Comte admits that the theological and metaphysical stages are necessary, but the sooner man can be graduated out of them the better. He brought vast research to bear in order to show the growth and death of theological conceptions. Hate, fear, revenge and doubt are all theological attributes, detrimental to man's best efforts. That moral ideas were an afterthought, and really form no part of theology, Comte emphasized at great length, and shows from much data where these ideas were grafted on to the original tree.

And the sum of the argument is, that all progress of mind, body and material things has come to man through the study of Cause and Effect. And just in degree as he has abandoned the study of Theology as futile and absurd, and centered on helping himself here and now, has he prospered.

Positivism is really a religion. The object of its worship is Humanity. It does not believe in a devil or any influence that works for harm, or in opposition to man. Man's only enemy is himself, and this is on account of his ignorance of this world, and his superstitious belief in another. Our troubles, like diseases, all come from ignorance and weakness, and through our ignorance are we weak and unable to adjust ourselves to conditions. The more we know of this world the better we think of it, and the better are we able to use it for our advancement.

So far as we can judge, the Unknown Cause that rules the world by unchanging laws is a movement forward toward happiness, growth, justice, peace and right. Therefore, the Scientist, who perceives that all is good when rightly received and rightly understood, is really the priest or holy man--the mediator and explainer of the mysteries. As fast as we understand things they cease to be supernatural, for the supernatural is the natural not yet understood. The theological priest who believes in a god and a devil is the real modern infidel. Such a belief is fallacious, contrary to reason, and contrary to all the man of courage sees and knows.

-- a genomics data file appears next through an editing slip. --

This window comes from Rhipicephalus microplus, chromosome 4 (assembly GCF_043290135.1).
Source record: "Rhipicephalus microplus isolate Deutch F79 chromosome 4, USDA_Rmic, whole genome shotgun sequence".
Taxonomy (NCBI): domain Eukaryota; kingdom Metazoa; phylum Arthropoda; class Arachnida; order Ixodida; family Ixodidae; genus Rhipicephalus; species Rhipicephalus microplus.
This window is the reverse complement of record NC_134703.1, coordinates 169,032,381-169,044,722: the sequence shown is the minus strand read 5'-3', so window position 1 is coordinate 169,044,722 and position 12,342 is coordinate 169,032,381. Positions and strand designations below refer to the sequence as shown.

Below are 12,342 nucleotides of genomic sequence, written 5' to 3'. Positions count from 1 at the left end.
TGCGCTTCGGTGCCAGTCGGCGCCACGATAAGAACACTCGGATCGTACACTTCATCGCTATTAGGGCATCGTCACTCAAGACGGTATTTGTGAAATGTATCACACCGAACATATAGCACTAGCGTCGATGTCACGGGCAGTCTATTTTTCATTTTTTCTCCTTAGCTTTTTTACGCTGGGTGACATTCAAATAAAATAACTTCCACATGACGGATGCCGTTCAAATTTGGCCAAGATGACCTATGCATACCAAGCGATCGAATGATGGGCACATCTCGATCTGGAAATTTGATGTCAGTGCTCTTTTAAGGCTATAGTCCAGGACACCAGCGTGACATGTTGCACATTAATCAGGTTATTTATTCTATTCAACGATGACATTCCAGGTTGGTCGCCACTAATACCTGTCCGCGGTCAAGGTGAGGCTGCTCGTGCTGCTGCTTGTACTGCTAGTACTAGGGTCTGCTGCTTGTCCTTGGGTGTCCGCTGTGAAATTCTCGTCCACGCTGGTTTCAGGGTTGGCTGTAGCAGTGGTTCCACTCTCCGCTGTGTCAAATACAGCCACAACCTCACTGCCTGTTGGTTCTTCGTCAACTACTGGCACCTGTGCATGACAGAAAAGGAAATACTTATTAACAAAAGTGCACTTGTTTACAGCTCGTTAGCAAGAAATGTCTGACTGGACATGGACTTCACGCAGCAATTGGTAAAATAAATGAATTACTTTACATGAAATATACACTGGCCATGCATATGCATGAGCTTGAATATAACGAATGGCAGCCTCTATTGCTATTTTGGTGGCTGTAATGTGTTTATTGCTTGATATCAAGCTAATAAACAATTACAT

The real man of faith is the one who discards all thought of "how it first happened," and fixes his mind on the fact that he is here. The more he studies the conditions that surround him, the greater his faith in the truth that all is well.

If men had turned their attention to Humanity, discarding Theology, using as much talent, time, money and effort to wring from the skies the secrets of the Unknowable, this world would now be a veritable paradise. It is Theology that has barred the entrance to Eden, by diverting the attention of men from this world to another. Heaven is Here.

All religious denominations now dimly perceive the trend of the times, and are gradually omitting theology from their teachings and taking on ethics and sociology instead. A preacher is now simply Society's walking delegate. We are evolving theology out and sociology in. Theology has ever been the foe of progress and the enemy of knowledge. It has professed to know all and has placed a penalty on advancement. The Age of Enlightenment will not be here until every church has evolved into a schoolhouse, and every priest is a pupil as well as a teacher.

Elbert Hubbard